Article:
In other local news, I’m thrilled to report that although most Parisian establishments participate in the Great August Shutdown, many of the bars and restaurants in the 13th are still open. Even the cafés and bistros on the Butte-aux-Cailles are open, and it’s not because this area gets any tourists – unless you count the tourists from the 16th arrondissement. And something extraordinary happened yesterday. It’s typical to hear Parisians say that “Everything is closed Monday/in August/on holidays” so imagine my shock when, on this Ascension Monday in August, I saw people walking down my street carrying baguettes! There are three places I usually find bread in my area. One was closed in August, the other is closed Mondays, and the Franprix supermarket (as a last resort only) was closed for the holiday. But every second person on the sidewalk had a baguette, so I followed their trail about three blocks down the Avenue des Gobelins and there it was — the one open boulangerie in my neighborhood (and probably all of Paris). Remember this next time you dis’ my ‘hood, suckers!

* Lunch at Bar de L’Entracte
Every once in awhile it’s a good idea for those of us who work from home to get out and socialize with other humans, so my colleagues and I meet as often as possible for lunch and unrestrained shop talk. This month was a challenge, since we were looking for cheap, central, and, preferably, open. The Bar de l’Entracte fit the bill perfectly. Located on a tiny street just outside the Jardins du Palais Royal (within sight of the Grand Véfour, mind you), the minuscule café with the zinc bar and nicotine-stained walls is open every day in August from noon until midnight. FYI, there are “L’Entracte” cafés all over Paris, even one next door to me. Its name translates as “The Intermission”. We grabbed a table just inside, overlooking the terrace, and ordered Croque Monsieur sandwiches (mine had goat cheese and tomato sauce, although the chicken curry one looked good, too). They come accompanied with a little green salad with a tasty dressing that we forgot to ask about. The owner Philippe is very friendly, but don’t try and eat here if you’re in a hurry. As usual for us, we weren’t. With a bottle of Gamay and espresso between four, the bill came to about €13 each. I should also mention that the Bar de L’Entracte is the official sponsor of the 2nd Annual Palais Royal Midnight Regatta.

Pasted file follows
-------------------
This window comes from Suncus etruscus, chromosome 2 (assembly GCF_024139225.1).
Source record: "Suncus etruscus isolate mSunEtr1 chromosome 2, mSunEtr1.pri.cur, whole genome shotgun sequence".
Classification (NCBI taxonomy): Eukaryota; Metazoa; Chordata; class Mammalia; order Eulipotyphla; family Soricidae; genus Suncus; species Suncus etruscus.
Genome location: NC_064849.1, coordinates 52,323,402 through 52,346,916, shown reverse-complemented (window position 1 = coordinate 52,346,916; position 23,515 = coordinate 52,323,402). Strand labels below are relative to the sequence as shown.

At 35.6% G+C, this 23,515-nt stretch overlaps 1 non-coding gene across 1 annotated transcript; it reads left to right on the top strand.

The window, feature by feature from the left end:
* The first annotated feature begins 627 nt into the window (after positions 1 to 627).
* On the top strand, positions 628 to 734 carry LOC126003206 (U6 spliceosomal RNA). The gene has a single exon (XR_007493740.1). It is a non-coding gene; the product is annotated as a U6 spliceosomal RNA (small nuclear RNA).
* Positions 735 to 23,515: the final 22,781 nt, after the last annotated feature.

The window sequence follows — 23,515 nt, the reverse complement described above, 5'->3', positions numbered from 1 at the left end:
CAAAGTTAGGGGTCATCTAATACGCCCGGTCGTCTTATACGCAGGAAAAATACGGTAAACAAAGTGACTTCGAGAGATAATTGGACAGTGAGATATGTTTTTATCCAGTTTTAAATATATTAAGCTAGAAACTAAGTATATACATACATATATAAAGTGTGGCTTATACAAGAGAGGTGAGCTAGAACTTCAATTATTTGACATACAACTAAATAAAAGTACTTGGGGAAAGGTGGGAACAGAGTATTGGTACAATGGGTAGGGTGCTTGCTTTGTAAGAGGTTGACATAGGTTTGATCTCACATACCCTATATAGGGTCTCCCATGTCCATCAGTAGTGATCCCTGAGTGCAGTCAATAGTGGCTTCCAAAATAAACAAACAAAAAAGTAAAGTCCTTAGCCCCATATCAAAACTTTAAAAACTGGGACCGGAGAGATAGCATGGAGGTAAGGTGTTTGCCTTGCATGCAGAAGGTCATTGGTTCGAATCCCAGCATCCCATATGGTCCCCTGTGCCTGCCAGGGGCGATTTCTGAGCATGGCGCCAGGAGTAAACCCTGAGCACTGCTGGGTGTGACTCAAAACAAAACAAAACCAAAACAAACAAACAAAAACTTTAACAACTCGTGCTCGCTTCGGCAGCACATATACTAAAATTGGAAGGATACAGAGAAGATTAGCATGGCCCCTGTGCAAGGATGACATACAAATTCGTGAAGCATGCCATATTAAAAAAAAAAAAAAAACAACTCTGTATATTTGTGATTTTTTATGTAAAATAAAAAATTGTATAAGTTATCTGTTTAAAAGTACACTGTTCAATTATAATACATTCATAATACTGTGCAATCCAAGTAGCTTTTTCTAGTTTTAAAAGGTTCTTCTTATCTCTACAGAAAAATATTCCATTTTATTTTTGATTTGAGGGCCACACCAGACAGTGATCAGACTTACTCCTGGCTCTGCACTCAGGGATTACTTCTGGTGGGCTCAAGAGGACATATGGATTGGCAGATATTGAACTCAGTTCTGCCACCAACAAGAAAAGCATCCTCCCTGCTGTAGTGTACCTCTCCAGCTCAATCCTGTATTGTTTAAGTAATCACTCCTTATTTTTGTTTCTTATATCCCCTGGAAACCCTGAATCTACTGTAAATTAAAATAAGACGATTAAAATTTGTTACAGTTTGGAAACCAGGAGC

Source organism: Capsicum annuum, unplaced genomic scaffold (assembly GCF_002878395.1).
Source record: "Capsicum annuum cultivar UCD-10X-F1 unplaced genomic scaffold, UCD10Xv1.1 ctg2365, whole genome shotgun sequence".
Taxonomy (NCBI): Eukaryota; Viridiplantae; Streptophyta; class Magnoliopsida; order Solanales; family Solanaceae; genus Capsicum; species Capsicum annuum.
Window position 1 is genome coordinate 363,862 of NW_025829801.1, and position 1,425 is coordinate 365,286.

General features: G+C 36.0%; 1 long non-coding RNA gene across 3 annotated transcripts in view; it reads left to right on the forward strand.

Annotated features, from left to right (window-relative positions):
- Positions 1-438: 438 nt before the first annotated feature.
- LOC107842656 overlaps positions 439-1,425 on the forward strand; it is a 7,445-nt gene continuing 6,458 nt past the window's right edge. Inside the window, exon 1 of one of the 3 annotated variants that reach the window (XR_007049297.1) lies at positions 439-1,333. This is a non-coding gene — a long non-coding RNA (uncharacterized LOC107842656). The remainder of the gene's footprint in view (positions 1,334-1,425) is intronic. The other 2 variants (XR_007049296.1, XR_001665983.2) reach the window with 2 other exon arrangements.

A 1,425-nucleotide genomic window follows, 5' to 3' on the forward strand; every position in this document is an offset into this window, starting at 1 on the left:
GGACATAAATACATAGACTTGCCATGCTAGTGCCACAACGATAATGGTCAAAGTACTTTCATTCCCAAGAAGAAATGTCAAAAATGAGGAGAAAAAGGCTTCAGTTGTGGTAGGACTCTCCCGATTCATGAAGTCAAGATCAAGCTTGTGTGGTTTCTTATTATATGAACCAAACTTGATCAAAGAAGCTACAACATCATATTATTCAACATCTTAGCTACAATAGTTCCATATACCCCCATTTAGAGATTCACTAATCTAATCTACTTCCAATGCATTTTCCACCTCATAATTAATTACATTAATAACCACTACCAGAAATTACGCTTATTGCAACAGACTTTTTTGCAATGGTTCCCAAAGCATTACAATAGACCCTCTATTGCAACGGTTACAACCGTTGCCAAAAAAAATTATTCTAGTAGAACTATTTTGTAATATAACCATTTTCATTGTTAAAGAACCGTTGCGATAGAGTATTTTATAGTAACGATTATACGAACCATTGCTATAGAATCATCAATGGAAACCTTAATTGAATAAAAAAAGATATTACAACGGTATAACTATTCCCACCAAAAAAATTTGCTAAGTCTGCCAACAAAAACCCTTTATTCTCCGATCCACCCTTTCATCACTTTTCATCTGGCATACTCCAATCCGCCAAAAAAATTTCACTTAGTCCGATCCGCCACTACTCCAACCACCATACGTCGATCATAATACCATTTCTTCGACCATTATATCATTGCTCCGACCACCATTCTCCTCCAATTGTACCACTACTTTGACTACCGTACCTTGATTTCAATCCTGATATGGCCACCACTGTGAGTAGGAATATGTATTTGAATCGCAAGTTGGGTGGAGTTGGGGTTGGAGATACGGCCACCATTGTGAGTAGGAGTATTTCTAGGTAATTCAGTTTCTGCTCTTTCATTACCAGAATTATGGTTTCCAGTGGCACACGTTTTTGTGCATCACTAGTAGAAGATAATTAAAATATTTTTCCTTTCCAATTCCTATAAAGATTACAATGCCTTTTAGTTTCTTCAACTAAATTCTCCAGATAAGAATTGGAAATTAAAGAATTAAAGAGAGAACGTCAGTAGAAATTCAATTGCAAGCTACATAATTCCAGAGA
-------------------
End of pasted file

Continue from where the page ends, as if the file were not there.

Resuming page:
47 Rue de Montpensier, 1st; tel 01 42 97 57 76.

While You’re There…